For much of her adult life, Glenda Twining wanted stronger, more toned, shapelier arms. She tried everything from weight lifting to rock climbing, but her arms remained relatively weak, thin, and undefined. Things finally changed about eight years ago, when she discovered yoga.
"My arms, shoulders, and back underwent a total transformation," says Twining, 52, who wrote Yoga Turns Back the Clock and Yoga Fights Flab (both published by Fair Winds) and teaches vinyasa-style yoga in Dallas. Her praise for yoga's ability to shape up and strengthen the arms is echoed by Leigh Crews, a yoga instructor in Rome, Georgia, and a program developer for Reebok University (the educational arm of the apparel and equipment designer). Crews says many of her students particularly like the look they have achieved through yoga: "It's not bulky. Rather, it's sculpted."
Vanity aside, strong arms do much more than allow you to wear tank tops or spaghetti straps with confidence. They make the rest of your life easier, Crews says, by enabling you to lift and carry things like groceries, babies, packages—you name it—without strain.
Anatomy of Arm Strength
Many large and small muscles help you curl your fingers, move your hands, flex your wrists, extend your elbows, and lift your arms. For everyday activities, three of the most important are the biceps, the triceps, and the deltoids. The biceps run along the front of the upper arms and are responsible for bending the elbows. The triceps, along the backs of the upper arms, extend the elbows to straighten the arms. The deltoids, which form the outer layer of the upper arms where they meet the shoulders, lift the arms to the sides; they also help lift the arms to the front, extend the arms behind, and rotate the arms inward and outward.
Although yoga might not be the first fitness pursuit that comes to mind when you think of strong arms, yoginis such as Twining and Crews argue that it can tone and sculpt the arms as effectively as traditional weight training. Just about any yoga posture in which you place your palms on the floor and use them as a foundation to support your body weight strengthens your arms and shoulders. Standing postures in which the arms must work to resist the downward pull of gravity develop arm strength as well.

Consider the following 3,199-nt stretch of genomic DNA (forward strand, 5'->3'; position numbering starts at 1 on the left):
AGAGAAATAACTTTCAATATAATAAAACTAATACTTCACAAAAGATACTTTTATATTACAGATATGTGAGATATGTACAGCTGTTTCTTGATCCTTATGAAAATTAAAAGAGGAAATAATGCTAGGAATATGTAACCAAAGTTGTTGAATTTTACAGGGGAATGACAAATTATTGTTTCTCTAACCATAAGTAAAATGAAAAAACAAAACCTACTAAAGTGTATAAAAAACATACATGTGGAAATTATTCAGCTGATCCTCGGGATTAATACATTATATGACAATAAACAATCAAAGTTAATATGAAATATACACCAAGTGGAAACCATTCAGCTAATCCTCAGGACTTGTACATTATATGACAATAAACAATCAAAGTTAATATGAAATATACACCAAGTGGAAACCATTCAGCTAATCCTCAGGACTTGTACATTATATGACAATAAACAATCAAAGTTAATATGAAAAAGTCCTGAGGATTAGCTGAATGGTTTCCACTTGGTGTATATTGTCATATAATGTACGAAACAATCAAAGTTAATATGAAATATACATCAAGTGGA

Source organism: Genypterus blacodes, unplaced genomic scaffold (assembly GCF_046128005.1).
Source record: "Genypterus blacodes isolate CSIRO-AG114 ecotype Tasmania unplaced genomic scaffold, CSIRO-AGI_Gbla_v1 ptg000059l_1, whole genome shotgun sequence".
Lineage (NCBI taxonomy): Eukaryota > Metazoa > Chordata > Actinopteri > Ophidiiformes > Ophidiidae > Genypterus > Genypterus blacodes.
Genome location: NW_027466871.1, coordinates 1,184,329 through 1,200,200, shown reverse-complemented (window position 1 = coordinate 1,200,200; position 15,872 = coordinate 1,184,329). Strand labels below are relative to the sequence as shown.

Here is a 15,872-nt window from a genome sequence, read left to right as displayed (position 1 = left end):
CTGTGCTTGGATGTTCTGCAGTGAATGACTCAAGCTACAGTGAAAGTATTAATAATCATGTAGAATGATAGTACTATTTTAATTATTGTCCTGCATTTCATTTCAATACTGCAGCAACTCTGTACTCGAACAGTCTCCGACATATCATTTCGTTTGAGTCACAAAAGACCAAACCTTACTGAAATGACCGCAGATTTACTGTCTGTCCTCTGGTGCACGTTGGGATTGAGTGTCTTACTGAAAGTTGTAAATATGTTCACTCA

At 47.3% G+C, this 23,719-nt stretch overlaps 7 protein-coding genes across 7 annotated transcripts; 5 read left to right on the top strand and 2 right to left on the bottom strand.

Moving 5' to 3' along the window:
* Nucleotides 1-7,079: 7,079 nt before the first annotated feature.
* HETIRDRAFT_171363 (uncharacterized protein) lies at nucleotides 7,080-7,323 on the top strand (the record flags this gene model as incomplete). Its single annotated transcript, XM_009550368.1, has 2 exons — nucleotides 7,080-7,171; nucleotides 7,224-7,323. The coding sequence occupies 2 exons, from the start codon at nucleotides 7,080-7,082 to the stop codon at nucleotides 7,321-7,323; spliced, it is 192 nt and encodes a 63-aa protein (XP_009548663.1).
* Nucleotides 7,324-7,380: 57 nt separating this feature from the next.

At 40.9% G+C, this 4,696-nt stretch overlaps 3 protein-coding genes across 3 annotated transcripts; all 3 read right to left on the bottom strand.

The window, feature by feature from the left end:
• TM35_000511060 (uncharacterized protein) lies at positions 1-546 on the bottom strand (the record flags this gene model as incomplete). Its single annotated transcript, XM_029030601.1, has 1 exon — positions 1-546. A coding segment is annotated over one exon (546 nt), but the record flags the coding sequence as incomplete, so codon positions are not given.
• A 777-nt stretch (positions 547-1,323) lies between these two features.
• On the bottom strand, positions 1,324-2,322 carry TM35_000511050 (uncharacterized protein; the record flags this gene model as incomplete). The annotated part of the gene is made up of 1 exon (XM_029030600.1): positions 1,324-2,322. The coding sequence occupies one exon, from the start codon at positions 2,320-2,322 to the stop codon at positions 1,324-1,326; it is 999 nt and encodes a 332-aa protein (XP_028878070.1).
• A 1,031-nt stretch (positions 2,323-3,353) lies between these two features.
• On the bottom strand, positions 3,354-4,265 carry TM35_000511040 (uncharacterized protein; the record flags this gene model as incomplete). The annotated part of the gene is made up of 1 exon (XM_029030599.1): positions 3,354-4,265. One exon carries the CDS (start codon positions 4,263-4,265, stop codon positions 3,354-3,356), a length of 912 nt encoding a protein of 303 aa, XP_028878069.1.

Yoga, however, takes a somewhat different approach than weightlifting does to building arm strength. When you curl a barbell or dumbbell, the biceps muscle contracts and shortens. That's what physiologists call a concentric (or isotonic) contraction. It builds the explosive strength needed to perform actions such as quickly scooping up a child who is toddling into a busy intersection. If you do "negative reps"—that is, you resist the pull of the weight strongly even as the arm lowers back down to its original position—you're doing an eccentric contraction, in which the muscle works even as it's lengthening. In yoga practice, you engage in both of these types of conditioning when you move from pose to pose, as in the push-up-like movement from Plank Pose to Chaturanga Dandasana (Four-Limbed Staff Pose) and back. But when you hold postures in yoga, you strengthen your muscles mostly through what's known as isometric work; that means the muscle is activated but its length remains the same. Isometric work builds the kind of muscle endurance that helps you hold a child in your arms as you wait for the traffic to cease.
If your current yoga practice does not emphasize the upper body, you can change that by shifting your focus within postures you already practice and by adding arm-strengthening asanas to your routine. In standing poses, concentrate on keeping your arms firm and straight, reaching out expansively. And include plenty of poses that challenge the arms, like Plank, Chaturanga Dandasana, Adho Mukha Svanasana (Downward-Facing Dog Pose), and Vasisthasana (Side Plank Pose).